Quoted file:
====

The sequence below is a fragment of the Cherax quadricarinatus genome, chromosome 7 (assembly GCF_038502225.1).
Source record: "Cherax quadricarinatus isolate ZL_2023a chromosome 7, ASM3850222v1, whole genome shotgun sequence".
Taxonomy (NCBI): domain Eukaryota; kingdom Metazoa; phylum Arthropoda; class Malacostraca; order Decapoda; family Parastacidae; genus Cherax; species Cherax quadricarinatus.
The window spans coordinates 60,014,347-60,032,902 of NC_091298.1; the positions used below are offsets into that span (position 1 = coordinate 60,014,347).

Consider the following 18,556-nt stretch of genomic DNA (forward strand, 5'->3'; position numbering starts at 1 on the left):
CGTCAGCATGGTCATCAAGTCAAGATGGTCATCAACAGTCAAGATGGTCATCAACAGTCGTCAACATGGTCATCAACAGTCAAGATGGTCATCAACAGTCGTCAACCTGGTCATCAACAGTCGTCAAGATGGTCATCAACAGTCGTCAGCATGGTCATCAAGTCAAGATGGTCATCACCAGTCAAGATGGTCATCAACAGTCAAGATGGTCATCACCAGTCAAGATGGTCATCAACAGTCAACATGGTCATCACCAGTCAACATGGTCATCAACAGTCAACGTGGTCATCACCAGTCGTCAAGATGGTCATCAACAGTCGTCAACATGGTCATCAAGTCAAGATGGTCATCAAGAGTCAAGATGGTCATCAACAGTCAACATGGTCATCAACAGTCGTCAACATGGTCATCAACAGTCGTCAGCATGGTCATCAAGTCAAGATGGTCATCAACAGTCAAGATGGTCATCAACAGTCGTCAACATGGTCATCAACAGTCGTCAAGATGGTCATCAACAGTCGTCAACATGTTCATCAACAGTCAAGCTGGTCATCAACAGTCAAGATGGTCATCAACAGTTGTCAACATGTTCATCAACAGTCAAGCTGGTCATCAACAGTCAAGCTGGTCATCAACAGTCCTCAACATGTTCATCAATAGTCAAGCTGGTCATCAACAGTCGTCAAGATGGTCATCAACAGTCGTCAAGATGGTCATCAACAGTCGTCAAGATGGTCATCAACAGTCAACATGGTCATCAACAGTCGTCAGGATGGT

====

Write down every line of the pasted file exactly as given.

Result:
The sequence below is a fragment of the Cherax quadricarinatus genome, chromosome 7 (assembly GCF_038502225.1).
Source record: "Cherax quadricarinatus isolate ZL_2023a chromosome 7, ASM3850222v1, whole genome shotgun sequence".
Taxonomy (NCBI): domain Eukaryota; kingdom Metazoa; phylum Arthropoda; class Malacostraca; order Decapoda; family Parastacidae; genus Cherax; species Cherax quadricarinatus.
The window spans coordinates 60,014,347-60,032,902 of NC_091298.1; the positions used below are offsets into that span (position 1 = coordinate 60,014,347).

Consider the following 18,556-nt stretch of genomic DNA (forward strand, 5'->3'; position numbering starts at 1 on the left):
CGTCAGCATGGTCATCAAGTCAAGATGGTCATCAACAGTCAAGATGGTCATCAACAGTCGTCAACATGGTCATCAACAGTCAAGATGGTCATCAACAGTCGTCAACCTGGTCATCAACAGTCGTCAAGATGGTCATCAACAGTCGTCAGCATGGTCATCAAGTCAAGATGGTCATCACCAGTCAAGATGGTCATCAACAGTCAAGATGGTCATCACCAGTCAAGATGGTCATCAACAGTCAACATGGTCATCACCAGTCAACATGGTCATCAACAGTCAACGTGGTCATCACCAGTCGTCAAGATGGTCATCAACAGTCGTCAACATGGTCATCAAGTCAAGATGGTCATCAAGAGTCAAGATGGTCATCAACAGTCAACATGGTCATCAACAGTCGTCAACATGGTCATCAACAGTCGTCAGCATGGTCATCAAGTCAAGATGGTCATCAACAGTCAAGATGGTCATCAACAGTCGTCAACATGGTCATCAACAGTCGTCAAGATGGTCATCAACAGTCGTCAACATGTTCATCAACAGTCAAGCTGGTCATCAACAGTCAAGATGGTCATCAACAGTTGTCAACATGTTCATCAACAGTCAAGCTGGTCATCAACAGTCAAGCTGGTCATCAACAGTCCTCAACATGTTCATCAATAGTCAAGCTGGTCATCAACAGTCGTCAAGATGGTCATCAACAGTCGTCAAGATGGTCATCAACAGTCGTCAAGATGGTCATCAACAGTCAACATGGTCATCAACAGTCGTCAGGATGGT